PS_1.004 - The influence of clinical symptoms on the efficacy of cognitive remediation program in schizophrenia
Bengoetxea, E. 1 , Peña, J. 1 , García, A. . 1 & Ojeda, N. 1, 2
1 Faculty of Psychology and Education, University of Deusto. Bilbao, Spain
2 CIBERSAM, Centro de Salud Biomédica en Red de Salud Mental. Spain.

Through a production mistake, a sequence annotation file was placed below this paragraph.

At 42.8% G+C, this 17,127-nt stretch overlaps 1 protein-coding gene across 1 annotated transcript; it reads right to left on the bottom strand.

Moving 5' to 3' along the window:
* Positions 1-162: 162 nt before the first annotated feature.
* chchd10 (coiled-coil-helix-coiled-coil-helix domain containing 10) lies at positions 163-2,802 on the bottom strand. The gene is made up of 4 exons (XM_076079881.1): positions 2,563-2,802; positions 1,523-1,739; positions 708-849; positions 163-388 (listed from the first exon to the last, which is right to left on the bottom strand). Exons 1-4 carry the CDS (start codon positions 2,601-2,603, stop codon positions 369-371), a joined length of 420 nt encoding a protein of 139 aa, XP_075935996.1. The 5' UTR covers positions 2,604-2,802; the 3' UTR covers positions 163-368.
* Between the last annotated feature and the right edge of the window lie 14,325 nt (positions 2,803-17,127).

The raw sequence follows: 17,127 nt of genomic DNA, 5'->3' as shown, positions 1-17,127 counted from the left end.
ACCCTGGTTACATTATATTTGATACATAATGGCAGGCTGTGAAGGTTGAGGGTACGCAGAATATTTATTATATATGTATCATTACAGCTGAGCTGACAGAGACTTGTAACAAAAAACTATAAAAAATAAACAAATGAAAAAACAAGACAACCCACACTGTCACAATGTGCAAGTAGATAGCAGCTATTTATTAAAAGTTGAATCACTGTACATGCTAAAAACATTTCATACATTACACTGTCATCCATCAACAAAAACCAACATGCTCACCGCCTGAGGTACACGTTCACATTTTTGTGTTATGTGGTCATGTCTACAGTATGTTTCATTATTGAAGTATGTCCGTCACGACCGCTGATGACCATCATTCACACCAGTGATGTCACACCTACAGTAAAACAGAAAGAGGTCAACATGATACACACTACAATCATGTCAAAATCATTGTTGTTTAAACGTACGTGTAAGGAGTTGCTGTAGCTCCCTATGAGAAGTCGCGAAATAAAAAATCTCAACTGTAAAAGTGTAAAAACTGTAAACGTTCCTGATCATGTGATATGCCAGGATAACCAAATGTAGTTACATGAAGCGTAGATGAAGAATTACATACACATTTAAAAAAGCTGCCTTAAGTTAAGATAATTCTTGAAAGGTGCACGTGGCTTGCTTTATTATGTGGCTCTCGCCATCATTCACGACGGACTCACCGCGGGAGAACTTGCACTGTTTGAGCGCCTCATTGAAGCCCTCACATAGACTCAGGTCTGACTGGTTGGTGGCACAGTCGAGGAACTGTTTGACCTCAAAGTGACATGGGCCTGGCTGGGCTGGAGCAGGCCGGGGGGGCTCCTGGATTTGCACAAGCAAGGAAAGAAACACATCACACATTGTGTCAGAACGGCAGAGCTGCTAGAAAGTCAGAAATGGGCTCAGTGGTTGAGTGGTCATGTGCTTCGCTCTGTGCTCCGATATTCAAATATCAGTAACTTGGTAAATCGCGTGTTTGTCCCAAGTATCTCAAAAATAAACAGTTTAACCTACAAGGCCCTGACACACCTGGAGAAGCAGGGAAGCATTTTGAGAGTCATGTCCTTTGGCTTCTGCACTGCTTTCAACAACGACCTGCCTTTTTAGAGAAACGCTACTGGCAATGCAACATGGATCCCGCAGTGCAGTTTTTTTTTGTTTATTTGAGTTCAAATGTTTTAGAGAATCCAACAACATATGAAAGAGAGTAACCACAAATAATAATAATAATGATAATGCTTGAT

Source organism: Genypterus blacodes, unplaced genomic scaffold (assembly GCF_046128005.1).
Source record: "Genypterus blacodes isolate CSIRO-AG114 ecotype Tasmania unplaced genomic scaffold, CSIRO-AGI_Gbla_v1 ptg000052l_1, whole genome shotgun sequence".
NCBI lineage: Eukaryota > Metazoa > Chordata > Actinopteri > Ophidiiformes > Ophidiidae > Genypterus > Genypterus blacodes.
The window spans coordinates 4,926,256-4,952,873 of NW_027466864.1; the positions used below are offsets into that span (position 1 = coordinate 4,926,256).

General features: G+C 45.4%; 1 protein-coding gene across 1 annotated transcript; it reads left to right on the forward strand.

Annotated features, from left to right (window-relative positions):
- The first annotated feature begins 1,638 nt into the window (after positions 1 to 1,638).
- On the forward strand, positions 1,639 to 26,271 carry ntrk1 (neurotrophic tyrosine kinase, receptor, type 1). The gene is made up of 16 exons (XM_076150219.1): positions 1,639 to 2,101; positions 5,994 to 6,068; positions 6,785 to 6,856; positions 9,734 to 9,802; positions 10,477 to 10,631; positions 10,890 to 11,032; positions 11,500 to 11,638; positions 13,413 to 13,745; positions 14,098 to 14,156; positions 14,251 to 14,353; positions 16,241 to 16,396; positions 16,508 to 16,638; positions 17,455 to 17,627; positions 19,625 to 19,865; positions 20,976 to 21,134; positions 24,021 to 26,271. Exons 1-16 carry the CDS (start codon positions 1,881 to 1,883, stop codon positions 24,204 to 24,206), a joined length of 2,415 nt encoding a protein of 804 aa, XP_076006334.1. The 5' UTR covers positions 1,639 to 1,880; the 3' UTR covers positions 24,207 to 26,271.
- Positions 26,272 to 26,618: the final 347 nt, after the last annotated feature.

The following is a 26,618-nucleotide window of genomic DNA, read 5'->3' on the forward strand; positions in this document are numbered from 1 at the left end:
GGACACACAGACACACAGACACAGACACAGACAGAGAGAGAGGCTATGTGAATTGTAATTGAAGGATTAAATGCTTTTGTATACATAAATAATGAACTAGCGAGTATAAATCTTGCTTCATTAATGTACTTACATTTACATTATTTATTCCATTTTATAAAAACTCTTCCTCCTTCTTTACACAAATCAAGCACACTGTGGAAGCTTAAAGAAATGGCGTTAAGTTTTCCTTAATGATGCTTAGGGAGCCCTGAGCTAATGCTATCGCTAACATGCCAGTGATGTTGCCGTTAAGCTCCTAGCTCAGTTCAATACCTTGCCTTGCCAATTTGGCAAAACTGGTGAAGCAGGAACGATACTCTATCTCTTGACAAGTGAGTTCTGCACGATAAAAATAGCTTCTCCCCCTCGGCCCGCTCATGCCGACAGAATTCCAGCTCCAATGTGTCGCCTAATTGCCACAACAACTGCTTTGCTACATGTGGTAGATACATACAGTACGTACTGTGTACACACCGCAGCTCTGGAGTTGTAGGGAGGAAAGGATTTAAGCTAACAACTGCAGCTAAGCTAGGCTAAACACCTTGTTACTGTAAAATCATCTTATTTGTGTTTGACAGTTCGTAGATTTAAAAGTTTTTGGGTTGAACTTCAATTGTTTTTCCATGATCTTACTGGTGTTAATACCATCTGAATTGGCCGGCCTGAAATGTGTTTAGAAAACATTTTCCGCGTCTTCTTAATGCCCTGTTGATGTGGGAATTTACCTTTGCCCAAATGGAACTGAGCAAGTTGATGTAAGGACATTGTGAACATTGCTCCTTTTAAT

Introduction: The efficacy of cognitive rehabilitation in patients with schizophrenia and first episode psychosis (FEP) has been widely recognized. Nevertheless, the pattern of cognitive improvement remains unclear. Our goal was to identify if sociodemographic, cognitive reserve or clinical variables predict the patients’ cognitive improvement. Method: 52 FEP and schizophrenia patients were recruited to attend REHACOP cognitive remediation program. All subjects underwent pre and post treatment clinical and neuropsychological assessments. Results: Regression analyses showed that the improvement in cognition after REHACOP is partially predicted by some baseline clinical characteristics. Depression had an influence on general cognition improvement, explaining the 26% of the variance (β=-0.45;p=0.049). Depression explained the 31% and 48% of the variance in verbal memory (β=-0.56;p=0.013) and verbal fluency (β=-0.49;p=0.013), respectively. Simultaneously, verbal fluency is influenced by mania (β=-0.45;p=0.021) basal ratings explaining 48% of the variance. On the other hand, positive clinical symptoms explained up to 32% of the variance both in processing speed (β=-0.57;p=0.009) and executive functioning (β=0.57;p=0.027) improvements. Conclusions: Results suggest that specific baseline clinical symptoms partially predict improvement obtained after cognitive remediation. According to these findings, we could partially predict the profile of patients that will benefit more from cognitive rehabilitation programs.